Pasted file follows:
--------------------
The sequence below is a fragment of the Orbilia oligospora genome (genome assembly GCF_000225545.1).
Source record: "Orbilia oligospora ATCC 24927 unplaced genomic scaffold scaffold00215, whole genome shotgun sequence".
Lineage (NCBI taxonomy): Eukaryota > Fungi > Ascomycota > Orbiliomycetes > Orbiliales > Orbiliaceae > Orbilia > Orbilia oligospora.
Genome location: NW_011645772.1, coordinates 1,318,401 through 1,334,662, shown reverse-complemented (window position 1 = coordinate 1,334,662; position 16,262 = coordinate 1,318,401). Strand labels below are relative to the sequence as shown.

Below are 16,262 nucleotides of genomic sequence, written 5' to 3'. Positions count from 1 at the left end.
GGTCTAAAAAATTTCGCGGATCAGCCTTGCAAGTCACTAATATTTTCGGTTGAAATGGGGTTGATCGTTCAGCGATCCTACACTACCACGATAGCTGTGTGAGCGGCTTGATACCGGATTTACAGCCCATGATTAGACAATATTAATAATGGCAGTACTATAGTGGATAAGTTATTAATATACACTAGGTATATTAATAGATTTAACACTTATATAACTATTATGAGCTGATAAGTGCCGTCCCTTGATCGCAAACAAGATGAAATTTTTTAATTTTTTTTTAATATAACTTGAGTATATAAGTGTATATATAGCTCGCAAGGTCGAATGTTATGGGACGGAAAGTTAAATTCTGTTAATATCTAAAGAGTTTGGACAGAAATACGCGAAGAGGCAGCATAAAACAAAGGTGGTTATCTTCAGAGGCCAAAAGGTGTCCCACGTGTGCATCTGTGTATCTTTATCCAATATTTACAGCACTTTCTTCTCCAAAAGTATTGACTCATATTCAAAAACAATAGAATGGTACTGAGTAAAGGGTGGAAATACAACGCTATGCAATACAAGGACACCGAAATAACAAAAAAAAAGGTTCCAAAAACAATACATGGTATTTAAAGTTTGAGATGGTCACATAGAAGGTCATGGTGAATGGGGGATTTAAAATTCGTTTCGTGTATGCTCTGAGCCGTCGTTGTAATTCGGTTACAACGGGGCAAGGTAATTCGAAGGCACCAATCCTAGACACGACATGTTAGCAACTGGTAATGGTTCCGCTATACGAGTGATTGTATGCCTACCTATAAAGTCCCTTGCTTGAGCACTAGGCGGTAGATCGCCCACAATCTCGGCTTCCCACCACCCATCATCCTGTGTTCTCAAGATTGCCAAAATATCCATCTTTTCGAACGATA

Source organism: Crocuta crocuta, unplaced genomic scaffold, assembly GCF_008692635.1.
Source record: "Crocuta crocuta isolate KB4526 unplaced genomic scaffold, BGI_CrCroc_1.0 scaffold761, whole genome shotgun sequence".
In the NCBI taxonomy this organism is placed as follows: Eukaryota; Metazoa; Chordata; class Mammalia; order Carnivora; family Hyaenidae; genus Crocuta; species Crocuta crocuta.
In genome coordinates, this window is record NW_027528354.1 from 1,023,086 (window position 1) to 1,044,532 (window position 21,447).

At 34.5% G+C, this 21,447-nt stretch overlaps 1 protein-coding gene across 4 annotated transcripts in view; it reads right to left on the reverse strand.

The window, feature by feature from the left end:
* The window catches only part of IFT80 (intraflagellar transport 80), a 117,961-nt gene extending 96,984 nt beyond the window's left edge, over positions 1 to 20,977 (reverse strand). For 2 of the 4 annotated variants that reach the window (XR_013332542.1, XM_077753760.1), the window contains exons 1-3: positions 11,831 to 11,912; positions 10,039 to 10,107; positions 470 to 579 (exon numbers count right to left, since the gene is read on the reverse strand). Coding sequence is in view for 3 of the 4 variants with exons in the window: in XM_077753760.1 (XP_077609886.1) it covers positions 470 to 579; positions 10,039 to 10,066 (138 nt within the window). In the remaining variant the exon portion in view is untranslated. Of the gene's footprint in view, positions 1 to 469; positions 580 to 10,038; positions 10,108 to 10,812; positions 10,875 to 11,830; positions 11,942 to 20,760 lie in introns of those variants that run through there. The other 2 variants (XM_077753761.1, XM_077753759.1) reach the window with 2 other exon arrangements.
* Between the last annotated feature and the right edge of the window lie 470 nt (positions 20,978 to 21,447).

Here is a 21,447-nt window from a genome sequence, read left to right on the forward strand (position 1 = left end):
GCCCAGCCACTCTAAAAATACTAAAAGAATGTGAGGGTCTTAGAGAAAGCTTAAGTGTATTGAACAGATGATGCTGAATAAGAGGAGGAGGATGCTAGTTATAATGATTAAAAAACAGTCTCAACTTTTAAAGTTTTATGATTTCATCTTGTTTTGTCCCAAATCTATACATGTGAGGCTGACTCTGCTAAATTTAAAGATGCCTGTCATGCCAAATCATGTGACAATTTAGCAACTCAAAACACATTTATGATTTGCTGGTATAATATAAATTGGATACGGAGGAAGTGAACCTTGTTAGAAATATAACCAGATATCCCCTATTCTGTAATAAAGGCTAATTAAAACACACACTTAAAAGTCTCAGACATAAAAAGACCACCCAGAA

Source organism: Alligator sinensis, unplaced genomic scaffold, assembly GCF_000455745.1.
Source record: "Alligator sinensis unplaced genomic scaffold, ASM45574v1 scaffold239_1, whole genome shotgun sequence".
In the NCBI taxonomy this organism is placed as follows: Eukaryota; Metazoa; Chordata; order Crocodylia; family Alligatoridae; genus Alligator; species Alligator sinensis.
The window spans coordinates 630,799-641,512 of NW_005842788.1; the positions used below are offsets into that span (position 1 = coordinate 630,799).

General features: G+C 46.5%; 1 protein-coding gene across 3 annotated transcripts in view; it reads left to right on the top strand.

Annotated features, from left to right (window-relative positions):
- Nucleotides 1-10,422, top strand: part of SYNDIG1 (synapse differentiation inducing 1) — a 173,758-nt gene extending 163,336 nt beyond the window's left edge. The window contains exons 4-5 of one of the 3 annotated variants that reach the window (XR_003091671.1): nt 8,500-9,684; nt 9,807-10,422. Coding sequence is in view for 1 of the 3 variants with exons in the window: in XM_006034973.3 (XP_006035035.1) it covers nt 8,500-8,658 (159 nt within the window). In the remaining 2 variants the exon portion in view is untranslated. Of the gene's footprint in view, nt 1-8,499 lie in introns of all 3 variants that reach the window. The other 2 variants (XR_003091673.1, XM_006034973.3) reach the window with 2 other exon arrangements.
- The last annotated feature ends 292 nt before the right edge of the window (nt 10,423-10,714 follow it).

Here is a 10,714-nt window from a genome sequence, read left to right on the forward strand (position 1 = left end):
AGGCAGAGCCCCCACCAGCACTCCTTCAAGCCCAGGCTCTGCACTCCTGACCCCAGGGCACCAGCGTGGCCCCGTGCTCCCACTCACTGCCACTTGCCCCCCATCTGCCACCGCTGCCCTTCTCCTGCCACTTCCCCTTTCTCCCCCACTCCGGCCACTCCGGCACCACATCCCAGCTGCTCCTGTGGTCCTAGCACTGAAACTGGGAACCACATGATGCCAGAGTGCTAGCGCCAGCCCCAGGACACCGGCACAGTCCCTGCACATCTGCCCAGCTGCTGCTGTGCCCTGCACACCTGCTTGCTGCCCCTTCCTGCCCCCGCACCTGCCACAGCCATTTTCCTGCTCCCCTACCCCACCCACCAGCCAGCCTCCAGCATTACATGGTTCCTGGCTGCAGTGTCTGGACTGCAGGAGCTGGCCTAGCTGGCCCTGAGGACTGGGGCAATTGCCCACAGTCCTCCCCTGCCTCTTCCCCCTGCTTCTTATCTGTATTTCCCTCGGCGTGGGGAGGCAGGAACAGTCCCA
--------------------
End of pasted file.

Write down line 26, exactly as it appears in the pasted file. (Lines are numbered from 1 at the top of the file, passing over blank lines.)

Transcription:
AGGCAGAGCCCCCACCAGCACTCCTTCAAGCCCAGGCTCTGCACTCCTGACCCCAGGGCACCAGCGTGGCCCCGTGCTCCCACTCACTGCCACTTGCCCCCCATCTGCCACCGCTGCCCTTCTCCTGCCACTTCCCCTTTCTCCCCCACTCCGGCCACTCCGGCACCACATCCCAGCTGCTCCTGTGGTCCTAGCACTGAAACTGGGAACCACATGATGCCAGAGTGCTAGCGCCAGCCCCAGGACACCGGCACAGTCCCTGCACATCTGCCCAGCTGCTGCTGTGCCCTGCACACCTGCTTGCTGCCCCTTCCTGCCCCCGCACCTGCCACAGCCATTTTCCTGCTCCCCTACCCCACCCACCAGCCAGCCTCCAGCATTACATGGTTCCTGGCTGCAGTGTCTGGACTGCAGGAGCTGGCCTAGCTGGCCCTGAGGACTGGGGCAATTGCCCACAGTCCTCCCCTGCCTCTTCCCCCTGCTTCTTATCTGTATTTCCCTCGGCGTGGGGAGGCAGGAACAGTCCCA